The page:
for people ages 18 years and up (full criteria)
Healthy Volunteers
healthy people welcome
study started
estimated completion
Principal Investigator
by Gail Wyatt, PhD (ucla)



"Healing our Minds and Bodies" (HHMB) uses a a hybrid type II effectiveness/implementation study design to increase both patient and organizational readiness to address trauma and CVD risk among African American and Latino persons living with HIV or AIDS (PLWHIV).

Official Title

Enhancing Patient and Organizational Readiness for CVD Risk Reduction Among Persons Living With HIV or AIDS


Cardiovascular disease (CVD) has emerged as an increasingly important cause of morbidity and mortality among people living with HIV (PLWHIV). Now that HIV is considered a manageable chronic disease, the identification and treatment of comorbid medical conditions including CVD are increasingly the focus of research and clinical attention. What is missing, however, is yet another critical component of care for PLWHIV: integrated care for histories of trauma. Experiences of trauma increase the likelihood of HIV infection as well as CVD risk, yet health care for PLWHIV is rarely coordinated to address these three intersecting issues of HIV, CVD, and trauma, particularly among those disproportionately affected by HIV, i.e., ethnic minority patients. Histories of trauma among PLWHIV are associated with inconsistent treatment adherence and non-adherence, and trauma history alone is associated with poor CVD outcomes. Failure to address trauma poses significant barriers to the adoption of CVD risk strategies among PLWHIV. Health systems that coordinate and integrate care across HIV and chronic conditions such as CVD may provide the infrastructure needed to address the complex interplay of these conditions and their therapies. The investigators have designed a novel blended, culturally-congruent, evidence-informed care model, "Healing our Minds and Bodies" (HHMB), to address patients' trauma histories and barriers to care, and to prepare patients to engage in CVD risk reduction. Recognizing the need to ensure that PLWHIV receive CVD guideline-concordant care, the investigators have also identified implementation strategies to prepare providers and clinics for addressing CVD risk among their HIV-positive patients. Therefore, using a hybrid type II effectiveness/implementation study design, the goal of this study is to increase both patient and organizational readiness to address trauma and CVD risk among PLWHIV. The Specific Aims are: (1) to assess and enhance organizational readiness for addressing trauma and CVD risk among ethnic minority PLWHIV; specifically, a phased approach will drive the use of implementation strategies designed to educate, monitor, and support providers and staff in adhering to CVD care guidelines; (2) using mixed methods, to (a) evaluate the use and effectiveness of implementation strategies over time, and (b) identify barriers and facilitators to organizational adoption of guidelines, provider adherence to guidelines, feasibility, and sustainability; and (3) To evaluate the effect of HHMB on cognitive-behavioral, emotional, and clinical outcomes among 260 African American and Latino PLWHIV. The investigators will use the Replicating Effective Programs (REP) framework to guide the use of implementation strategies and the tailoring of the HHMB intervention within our participating implementation settings, and the Consolidated Framework for Implementation Research to guide the evaluation analyses.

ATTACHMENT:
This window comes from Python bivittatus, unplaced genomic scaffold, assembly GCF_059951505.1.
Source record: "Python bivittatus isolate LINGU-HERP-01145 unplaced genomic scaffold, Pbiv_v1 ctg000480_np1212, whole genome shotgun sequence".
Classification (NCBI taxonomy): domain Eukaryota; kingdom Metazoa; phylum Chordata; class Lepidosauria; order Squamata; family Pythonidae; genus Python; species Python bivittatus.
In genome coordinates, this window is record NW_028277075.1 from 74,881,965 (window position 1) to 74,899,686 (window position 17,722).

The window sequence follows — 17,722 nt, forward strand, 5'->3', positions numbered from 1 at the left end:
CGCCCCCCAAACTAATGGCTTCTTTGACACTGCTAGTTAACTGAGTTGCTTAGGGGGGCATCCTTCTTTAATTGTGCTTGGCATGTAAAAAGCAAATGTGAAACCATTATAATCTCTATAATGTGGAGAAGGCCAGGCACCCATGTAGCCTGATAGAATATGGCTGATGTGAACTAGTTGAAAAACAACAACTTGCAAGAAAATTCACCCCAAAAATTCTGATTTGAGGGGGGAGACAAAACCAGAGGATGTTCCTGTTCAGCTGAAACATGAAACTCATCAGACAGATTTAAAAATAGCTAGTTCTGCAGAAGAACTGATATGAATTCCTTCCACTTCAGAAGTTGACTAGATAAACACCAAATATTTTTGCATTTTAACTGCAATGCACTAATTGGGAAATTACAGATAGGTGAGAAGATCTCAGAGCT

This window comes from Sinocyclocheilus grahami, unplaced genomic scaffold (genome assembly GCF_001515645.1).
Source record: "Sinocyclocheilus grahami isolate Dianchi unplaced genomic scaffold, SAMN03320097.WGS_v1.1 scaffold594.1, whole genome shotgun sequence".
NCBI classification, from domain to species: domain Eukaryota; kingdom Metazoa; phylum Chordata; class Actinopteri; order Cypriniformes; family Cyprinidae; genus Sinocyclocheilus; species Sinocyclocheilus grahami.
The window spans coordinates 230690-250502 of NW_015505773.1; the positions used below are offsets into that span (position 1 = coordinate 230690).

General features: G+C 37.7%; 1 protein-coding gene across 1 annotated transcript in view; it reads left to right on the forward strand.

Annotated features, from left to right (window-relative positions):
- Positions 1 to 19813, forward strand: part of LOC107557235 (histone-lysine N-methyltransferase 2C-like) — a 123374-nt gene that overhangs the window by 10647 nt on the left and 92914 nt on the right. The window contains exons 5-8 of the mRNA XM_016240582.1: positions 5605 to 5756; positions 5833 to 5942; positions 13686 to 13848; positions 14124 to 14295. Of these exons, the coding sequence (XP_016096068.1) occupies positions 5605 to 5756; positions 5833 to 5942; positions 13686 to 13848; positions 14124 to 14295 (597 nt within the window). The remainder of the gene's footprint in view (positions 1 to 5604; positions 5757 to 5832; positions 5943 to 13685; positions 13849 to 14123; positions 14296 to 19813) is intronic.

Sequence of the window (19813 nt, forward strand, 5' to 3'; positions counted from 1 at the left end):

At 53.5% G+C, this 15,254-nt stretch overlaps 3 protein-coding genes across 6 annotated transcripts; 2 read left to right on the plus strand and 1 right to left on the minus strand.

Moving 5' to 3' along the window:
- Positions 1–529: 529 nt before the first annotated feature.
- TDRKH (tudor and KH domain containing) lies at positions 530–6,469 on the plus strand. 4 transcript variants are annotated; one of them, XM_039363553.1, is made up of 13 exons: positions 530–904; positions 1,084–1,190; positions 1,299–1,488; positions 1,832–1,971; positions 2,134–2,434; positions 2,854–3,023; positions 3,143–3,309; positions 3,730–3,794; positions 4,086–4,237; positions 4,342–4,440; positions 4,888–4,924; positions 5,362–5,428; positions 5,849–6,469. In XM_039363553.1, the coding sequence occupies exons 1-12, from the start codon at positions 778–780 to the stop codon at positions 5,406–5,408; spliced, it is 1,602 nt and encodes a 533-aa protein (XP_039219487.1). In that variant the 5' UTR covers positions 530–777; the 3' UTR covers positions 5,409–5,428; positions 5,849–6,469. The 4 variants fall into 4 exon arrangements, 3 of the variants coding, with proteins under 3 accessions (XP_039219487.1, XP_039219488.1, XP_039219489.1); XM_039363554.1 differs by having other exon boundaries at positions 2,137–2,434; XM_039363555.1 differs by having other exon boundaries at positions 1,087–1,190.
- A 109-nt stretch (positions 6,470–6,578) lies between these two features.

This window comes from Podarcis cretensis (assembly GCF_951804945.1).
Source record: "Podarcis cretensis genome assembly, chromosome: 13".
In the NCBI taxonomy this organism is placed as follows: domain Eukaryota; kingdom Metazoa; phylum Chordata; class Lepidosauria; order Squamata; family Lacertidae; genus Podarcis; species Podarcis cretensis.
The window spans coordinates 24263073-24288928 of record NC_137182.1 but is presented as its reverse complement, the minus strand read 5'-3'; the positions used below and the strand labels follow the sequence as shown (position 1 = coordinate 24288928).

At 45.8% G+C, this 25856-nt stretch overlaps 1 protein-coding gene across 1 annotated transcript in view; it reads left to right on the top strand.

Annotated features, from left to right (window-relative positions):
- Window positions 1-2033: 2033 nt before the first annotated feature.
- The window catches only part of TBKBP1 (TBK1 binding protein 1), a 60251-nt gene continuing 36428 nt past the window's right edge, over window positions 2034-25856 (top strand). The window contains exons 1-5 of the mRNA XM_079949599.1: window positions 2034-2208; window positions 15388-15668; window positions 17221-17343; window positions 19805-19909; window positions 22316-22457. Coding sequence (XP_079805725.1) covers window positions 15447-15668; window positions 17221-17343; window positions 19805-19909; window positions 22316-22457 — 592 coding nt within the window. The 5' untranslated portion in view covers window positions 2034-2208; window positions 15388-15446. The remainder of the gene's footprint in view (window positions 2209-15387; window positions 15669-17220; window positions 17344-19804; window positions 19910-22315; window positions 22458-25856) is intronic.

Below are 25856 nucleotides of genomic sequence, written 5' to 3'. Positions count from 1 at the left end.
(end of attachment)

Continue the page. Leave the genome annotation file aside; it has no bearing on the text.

HIV/AIDS, Cardiovascular Risk Factors, Trauma, Psychological, Implementation science, Organizational readiness, African American, Latino, Psychological Trauma, HHMB


For people ages 18 years and up

Organizational/Staff Eligibility

  • Inclusion Criteria: staff employed by the participating agencies
  • Exclusion Criteria: non-employees of the participating agencies

Patient Eligibility

  • Inclusion Criteria
    • African American and Latino
    • Patient cared for in a participating agency
    • 18 to 60 years of age
    • Living with HIV or AIDS
    • Speak English or Spanish
    • Screen greater than 0 on the UCLA Life Adversities Screener (LADS)
    • Identify at least one self-reported CVD risk factor
  • Exclusion Criteria - Potential participants will be screened by the Project Coordinator, who will be trained to assess the following exclusion criteria:
    • Known psychiatric, physical or neurological impairment that would limit their effective participation;
    • Recent history of a severe illness, sexual or physical abuse that might require sudden medical, psychological and/or legal intervention
    • Unwilling or unable to give consent or to commit to participate in the study through completion.


  • Northeast Valley Healthcare Corporation accepting new patients
    Van Nuys California 91405 United States
  • OASIS Clinic accepting new patients
    Los Angeles California 90059 United States

Lead Scientist at University of California Health

  • Gail Wyatt, PhD (ucla)
    Gail Wyatt, Ph.D., holds the Dena Bat-Yaacov Endowed Chair in Psychiatry.


accepting new patients
Start Date
Completion Date
University of California, Los Angeles
Study Type
Expecting 260 study participants
Last Updated